“… go and make disciples of all the nations.”
It is helpful to remember that only after the Lord’s resurrection did He first speak to His Apostles about making disciples. Notably, as recorded in Matthew 28:19-20, when this occurred, not one of the eleven inquired about what He meant. They immediately understood. We feel this was made possible by – the quality time which the Bible describes His having spent with them. “Then He appointed twelve, that they might be with Him and that He might send them out to preach.” (Mark 3:14)
The Apostles were each privileged to personally experience and observe the Lord’s disciple-making process. Then, as He prepared them for His ascension, He let them know that the time had finally arrived for them to – follow His example. Earlier, He had said, “…Follow Me, and I will make you fishers of men.” (Matthew 4:19)
Consider the significance of what the Lord explained just prior to His departure, “I tell you for certain that if you have faith in Me, you will do the same things that I am doing. You will do even greater things, now that I am going back to the Father.” (John 14:12) Unquestionably, they were being taught to adopt His disciple-making lifestyle.
Church history clearly reveals that personal evangelism and disciple-making were the “greater works” about which He was speaking. The multiplying number of growing new believers following the day of Pentecost immediately – demonstrated the beginning of the fulfillment of His prophesy! He had already given them the multiplication principle, “Still other seed fell on good soil. It came up, grew and produced a crop, some multiplying thirty, some sixty, some a hundred times.” (Mark 4:8)
The apostle Paul was referring to the Lord’s equipping ministry when he wrote, “Follow my example, as I follow the example of Christ.”
(1 Corinthians 11:1) The key word for us is – example! The Lord taught the twelve in a group and He also trained them by consistently giving them opportunities to watch Him minister.
The Lord intentionally modeled His disciple-making skills because He knew His apostles would soon be needing them. Every new character quality, ministry ability, and kingdom related insight which they gained – would intentionally be passed on to their trainees. This would become normal during time spent with the growing new believers who would potentially become the next generation of Christian leaders. By following the Lord’s example, they would most effectively insure the completion of His Great Commission!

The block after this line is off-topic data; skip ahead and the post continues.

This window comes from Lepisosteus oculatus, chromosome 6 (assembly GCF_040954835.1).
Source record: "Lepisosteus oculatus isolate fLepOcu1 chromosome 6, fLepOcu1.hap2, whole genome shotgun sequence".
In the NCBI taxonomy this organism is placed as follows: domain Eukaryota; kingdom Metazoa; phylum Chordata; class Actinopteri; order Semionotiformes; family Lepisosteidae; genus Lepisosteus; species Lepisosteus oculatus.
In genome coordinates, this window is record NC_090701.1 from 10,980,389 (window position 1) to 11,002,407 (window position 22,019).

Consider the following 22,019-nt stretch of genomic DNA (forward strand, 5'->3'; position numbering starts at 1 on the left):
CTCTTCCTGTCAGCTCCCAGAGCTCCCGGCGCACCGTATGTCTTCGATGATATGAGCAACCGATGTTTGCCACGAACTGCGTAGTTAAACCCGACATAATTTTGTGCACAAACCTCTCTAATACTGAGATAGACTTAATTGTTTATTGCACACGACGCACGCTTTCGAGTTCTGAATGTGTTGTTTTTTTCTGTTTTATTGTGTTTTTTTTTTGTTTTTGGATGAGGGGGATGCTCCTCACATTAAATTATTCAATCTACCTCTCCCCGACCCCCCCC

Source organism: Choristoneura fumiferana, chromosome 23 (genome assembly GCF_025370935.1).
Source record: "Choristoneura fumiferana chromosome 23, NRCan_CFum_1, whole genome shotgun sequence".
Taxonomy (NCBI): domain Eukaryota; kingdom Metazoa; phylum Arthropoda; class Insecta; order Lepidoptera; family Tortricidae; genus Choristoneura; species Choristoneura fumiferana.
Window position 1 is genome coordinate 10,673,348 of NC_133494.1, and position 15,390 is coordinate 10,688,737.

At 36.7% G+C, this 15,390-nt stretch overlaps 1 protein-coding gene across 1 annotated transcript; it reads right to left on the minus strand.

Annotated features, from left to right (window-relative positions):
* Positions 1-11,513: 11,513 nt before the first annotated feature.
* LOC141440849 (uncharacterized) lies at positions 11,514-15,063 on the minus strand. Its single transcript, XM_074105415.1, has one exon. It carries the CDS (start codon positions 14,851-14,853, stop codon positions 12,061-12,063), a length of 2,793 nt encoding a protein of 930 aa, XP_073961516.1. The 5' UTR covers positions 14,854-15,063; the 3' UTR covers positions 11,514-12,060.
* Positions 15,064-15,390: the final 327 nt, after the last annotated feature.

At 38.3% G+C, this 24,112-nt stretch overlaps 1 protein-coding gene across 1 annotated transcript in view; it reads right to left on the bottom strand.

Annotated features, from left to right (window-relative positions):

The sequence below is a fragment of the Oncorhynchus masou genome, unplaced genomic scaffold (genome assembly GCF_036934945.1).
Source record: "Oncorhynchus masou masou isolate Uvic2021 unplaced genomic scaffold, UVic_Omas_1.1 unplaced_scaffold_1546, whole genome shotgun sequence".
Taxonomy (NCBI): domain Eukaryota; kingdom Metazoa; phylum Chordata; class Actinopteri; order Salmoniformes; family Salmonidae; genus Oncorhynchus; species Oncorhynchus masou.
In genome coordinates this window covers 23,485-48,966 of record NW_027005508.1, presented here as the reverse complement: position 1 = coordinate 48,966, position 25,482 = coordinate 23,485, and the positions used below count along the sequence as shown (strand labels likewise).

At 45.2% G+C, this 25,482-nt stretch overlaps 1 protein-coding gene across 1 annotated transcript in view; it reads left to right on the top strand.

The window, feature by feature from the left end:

For the New Testament’s disciple-making process to again produce its dynamic multiplying results, the world’s vast number of Christian churches must first recognize the major difference between teaching and training. Notice Paul’s highly understandable explanation to the Philippian church, “All that you heard me say, and all that you saw me do, put that into practice…” (v.4:9) He was led to focus on both seeing and hearing. These two educational methods are highly complementary, yet they function quite differently. Teaching requires the use of our – ears while training requires the use of our – eyes. Both of these methods are critical for effective Biblical disciple-making, but training has been globally neglected in church life.
Historically, the early church’s life-to-life training ministry proved to be highly successful. This was true even without printed textbooks, seminaries, or church buildings. Originally, Christian education had to be very simple. It was therefore – unstructured, relational, and primarily verbal. The Apostle Paul reminded the early believers to focus on the importance of building their faith. To encourage this, he wrote explaining – “faith comes from … hearing the Good News about Christ.” (Romans 10:17)
Today, as in the first century, we have a shortage of trained workers who know how to share their faith and equip disciples. The Lord gave us clear instructions to follow to help meet that need.
“…The harvest is abundant, but the workers are few. Therefore, pray to the Lord of the harvest to send out workers into His harvest.”
For many decades, growing disciples in the early church were equipped individually through personal time spent with one or more seasoned spiritual role models. Sadly, this natural and easily transferable disciple-making lifestyle – was eventually forgotten!
Jesus’ relational training methodology was essentially lost as Christianity experienced the impact of institutionalization. While teaching continued to take place in different size groups, the Lord’s skill related training slowly disappeared. This primarily happened because His methodology was no longer valued or apparently even understood.
Paul’s early encouragement to the church in Galatia now needs to be followed in every church’s ministry of disciple-making. In that spirit he wrote, “Let us not become weary in doing good, for at the proper time we will reap a harvest if we do not give up.” (Galatians 6:9)
After many centuries, the Reformation finally restored Biblical preaching. Then, overtime the Wesleyan movement helped to reignite small group teaching. However, the Lord’s personal method of life-to-life training is only now being rediscovered and applied in a growing number of the world’s Great Commission-minded congregations. These ministries strongly believe – that the Lord wants His relational disciple-making methodology to be restored in the 21st century’s Christian churches!
This strategic Great Commission initiative is designed to help today’s churches consistently produce spiritual multiplication! Therefore, we need to earnestly pray that this will happen globally through the personal examples of our generation’s highly dedicated – pastors, teachers, evangelists, missionaries, and equipped church members.
“Still other seed fell on good soil. It came up, grew and produced a crop,
some multiplying thirty, some sixty, some a hundred times.”
By Billie Hanks Jr.